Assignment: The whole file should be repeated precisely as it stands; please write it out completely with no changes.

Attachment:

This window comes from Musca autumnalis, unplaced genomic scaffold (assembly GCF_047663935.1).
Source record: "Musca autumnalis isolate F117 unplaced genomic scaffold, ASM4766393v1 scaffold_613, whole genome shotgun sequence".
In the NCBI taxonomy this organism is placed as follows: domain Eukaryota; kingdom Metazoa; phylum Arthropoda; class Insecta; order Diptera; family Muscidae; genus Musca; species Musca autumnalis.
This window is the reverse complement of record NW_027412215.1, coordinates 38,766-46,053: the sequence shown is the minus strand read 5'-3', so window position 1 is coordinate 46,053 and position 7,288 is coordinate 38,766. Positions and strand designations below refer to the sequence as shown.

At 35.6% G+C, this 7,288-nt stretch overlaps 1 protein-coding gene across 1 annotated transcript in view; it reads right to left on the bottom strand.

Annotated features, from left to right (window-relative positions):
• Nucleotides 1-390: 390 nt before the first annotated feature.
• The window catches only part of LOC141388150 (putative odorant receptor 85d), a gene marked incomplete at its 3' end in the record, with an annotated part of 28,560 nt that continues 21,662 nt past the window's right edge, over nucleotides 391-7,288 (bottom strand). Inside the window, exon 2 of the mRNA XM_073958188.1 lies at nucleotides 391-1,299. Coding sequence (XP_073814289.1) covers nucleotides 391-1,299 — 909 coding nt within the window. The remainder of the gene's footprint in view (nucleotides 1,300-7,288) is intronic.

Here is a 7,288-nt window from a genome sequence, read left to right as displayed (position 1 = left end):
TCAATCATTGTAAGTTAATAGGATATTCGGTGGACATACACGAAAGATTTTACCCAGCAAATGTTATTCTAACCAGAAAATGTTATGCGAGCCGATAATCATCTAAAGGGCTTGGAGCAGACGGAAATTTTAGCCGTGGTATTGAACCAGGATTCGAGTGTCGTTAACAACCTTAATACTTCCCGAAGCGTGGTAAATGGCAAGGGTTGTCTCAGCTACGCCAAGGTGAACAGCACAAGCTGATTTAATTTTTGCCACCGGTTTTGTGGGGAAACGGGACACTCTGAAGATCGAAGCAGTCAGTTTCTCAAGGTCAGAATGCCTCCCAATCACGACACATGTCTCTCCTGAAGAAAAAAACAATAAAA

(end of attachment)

This window comes from Musca autumnalis, unplaced genomic scaffold (assembly GCF_047663935.1).
Source record: "Musca autumnalis isolate F117 unplaced genomic scaffold, ASM4766393v1 scaffold_613, whole genome shotgun sequence".
In the NCBI taxonomy this organism is placed as follows: domain Eukaryota; kingdom Metazoa; phylum Arthropoda; class Insecta; order Diptera; family Muscidae; genus Musca; species Musca autumnalis.
This window is the reverse complement of record NW_027412215.1, coordinates 38,766-46,053: the sequence shown is the minus strand read 5'-3', so window position 1 is coordinate 46,053 and position 7,288 is coordinate 38,766. Positions and strand designations below refer to the sequence as shown.

At 35.6% G+C, this 7,288-nt stretch overlaps 1 protein-coding gene across 1 annotated transcript in view; it reads right to left on the bottom strand.

Annotated features, from left to right (window-relative positions):
• Nucleotides 1-390: 390 nt before the first annotated feature.
• The window catches only part of LOC141388150 (putative odorant receptor 85d), a gene marked incomplete at its 3' end in the record, with an annotated part of 28,560 nt that continues 21,662 nt past the window's right edge, over nucleotides 391-7,288 (bottom strand). Inside the window, exon 2 of the mRNA XM_073958188.1 lies at nucleotides 391-1,299. Coding sequence (XP_073814289.1) covers nucleotides 391-1,299 — 909 coding nt within the window. The remainder of the gene's footprint in view (nucleotides 1,300-7,288) is intronic.

Here is a 7,288-nt window from a genome sequence, read left to right as displayed (position 1 = left end):
TCAATCATTGTAAGTTAATAGGATATTCGGTGGACATACACGAAAGATTTTACCCAGCAAATGTTATTCTAACCAGAAAATGTTATGCGAGCCGATAATCATCTAAAGGGCTTGGAGCAGACGGAAATTTTAGCCGTGGTATTGAACCAGGATTCGAGTGTCGTTAACAACCTTAATACTTCCCGAAGCGTGGTAAATGGCAAGGGTTGTCTCAGCTACGCCAAGGTGAACAGCACAAGCTGATTTAATTTTTGCCACCGGTTTTGTGGGGAAACGGGACACTCTGAAGATCGAAGCAGTCAGTTTCTCAAGGTCAGAATGCCTCCCAATCACGACACATGTCTCTCCTGAAGAAAAAAACAATAAAA